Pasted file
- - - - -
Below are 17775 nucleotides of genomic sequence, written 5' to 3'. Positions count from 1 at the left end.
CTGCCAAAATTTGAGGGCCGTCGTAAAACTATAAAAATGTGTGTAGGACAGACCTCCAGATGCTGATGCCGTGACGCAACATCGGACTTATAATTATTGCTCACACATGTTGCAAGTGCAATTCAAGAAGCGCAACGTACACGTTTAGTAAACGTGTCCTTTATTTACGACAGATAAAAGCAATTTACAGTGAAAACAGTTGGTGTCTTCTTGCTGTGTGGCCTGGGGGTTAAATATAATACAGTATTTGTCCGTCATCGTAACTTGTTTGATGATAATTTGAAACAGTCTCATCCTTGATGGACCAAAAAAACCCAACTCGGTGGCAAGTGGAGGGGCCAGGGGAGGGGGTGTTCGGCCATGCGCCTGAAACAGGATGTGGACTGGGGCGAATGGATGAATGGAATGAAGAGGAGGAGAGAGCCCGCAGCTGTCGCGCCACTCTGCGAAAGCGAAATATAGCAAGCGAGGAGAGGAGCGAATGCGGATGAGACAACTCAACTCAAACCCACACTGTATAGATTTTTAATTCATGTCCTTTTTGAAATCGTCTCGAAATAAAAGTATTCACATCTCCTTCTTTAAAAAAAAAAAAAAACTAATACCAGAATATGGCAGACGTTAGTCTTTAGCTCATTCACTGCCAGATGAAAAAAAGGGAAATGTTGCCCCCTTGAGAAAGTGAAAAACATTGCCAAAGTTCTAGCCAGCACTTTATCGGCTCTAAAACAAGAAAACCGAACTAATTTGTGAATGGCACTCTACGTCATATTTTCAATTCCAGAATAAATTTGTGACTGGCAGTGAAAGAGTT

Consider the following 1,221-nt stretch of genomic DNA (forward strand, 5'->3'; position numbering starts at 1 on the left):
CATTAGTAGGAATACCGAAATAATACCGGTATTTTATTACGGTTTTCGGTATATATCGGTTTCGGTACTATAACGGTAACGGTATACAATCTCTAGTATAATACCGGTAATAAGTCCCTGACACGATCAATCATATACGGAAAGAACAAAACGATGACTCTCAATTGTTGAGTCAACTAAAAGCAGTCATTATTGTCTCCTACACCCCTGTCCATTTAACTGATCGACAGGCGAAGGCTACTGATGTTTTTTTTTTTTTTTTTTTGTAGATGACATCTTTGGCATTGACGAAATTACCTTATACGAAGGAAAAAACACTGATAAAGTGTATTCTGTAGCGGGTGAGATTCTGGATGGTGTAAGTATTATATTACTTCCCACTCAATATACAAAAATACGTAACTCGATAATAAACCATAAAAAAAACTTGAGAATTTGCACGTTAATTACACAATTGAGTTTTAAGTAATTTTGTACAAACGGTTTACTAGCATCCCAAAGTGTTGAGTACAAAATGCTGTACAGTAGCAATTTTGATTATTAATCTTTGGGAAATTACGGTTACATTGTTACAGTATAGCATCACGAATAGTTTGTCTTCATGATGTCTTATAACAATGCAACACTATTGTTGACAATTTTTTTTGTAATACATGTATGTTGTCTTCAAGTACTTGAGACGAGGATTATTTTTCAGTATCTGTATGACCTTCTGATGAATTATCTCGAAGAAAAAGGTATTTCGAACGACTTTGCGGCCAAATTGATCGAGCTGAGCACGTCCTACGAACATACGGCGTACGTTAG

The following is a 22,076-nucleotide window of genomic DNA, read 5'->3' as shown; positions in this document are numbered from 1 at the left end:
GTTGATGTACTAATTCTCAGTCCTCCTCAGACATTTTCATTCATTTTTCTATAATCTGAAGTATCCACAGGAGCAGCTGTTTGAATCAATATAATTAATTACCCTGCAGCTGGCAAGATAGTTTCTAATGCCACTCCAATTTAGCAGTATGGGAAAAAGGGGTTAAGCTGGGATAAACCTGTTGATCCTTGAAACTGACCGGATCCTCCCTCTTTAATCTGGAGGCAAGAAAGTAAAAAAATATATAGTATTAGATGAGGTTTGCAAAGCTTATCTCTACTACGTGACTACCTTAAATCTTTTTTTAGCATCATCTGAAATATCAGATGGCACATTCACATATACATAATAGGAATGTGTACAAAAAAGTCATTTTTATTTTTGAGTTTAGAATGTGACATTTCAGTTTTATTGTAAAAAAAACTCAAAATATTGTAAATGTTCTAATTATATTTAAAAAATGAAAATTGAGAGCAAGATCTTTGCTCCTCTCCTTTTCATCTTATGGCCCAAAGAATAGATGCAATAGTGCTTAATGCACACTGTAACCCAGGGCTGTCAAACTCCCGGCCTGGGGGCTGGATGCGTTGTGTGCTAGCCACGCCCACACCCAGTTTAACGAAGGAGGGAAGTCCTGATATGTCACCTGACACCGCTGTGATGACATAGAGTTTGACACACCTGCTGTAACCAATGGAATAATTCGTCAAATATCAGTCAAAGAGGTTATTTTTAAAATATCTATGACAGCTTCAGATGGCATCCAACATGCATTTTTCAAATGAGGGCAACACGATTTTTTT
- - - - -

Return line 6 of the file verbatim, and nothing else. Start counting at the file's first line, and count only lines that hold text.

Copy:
GTTGATGTACTAATTCTCAGTCCTCCTCAGACATTTTCATTCATTTTTCTATAATCTGAAGTATCCACAGGAGCAGCTGTTTGAATCAATATAATTAATTACCCTGCAGCTGGCAAGATAGTTTCTAATGCCACTCCAATTTAGCAGTATGGGAAAAAGGGGTTAAGCTGGGATAAACCTGTTGATCCTTGAAACTGACCGGATCCTCCCTCTTTAATCTGGAGGCAAGAAAGTAAAAAAATATATAGTATTAGATGAGGTTTGCAAAGCTTATCTCTACTACGTGACTACCTTAAATCTTTTTTTAGCATCATCTGAAATATCAGATGGCACATTCACATATACATAATAGGAATGTGTACAAAAAAGTCATTTTTATTTTTGAGTTTAGAATGTGACATTTCAGTTTTATTGTAAAAAAAACTCAAAATATTGTAAATGTTCTAATTATATTTAAAAAATGAAAATTGAGAGCAAGATCTTTGCTCCTCTCCTTTTCATCTTATGGCCCAAAGAATAGATGCAATAGTGCTTAATGCACACTGTAACCCAGGGCTGTCAAACTCCCGGCCTGGGGGCTGGATGCGTTGTGTGCTAGCCACGCCCACACCCAGTTTAACGAAGGAGGGAAGTCCTGATATGTCACCTGACACCGCTGTGATGACATAGAGTTTGACACACCTGCTGTAACCAATGGAATAATTCGTCAAATATCAGTCAAAGAGGTTATTTTTAAAATATCTATGACAGCTTCAGATGGCATCCAACATGCATTTTTCAAATGAGGGCAACACGATTTTTTT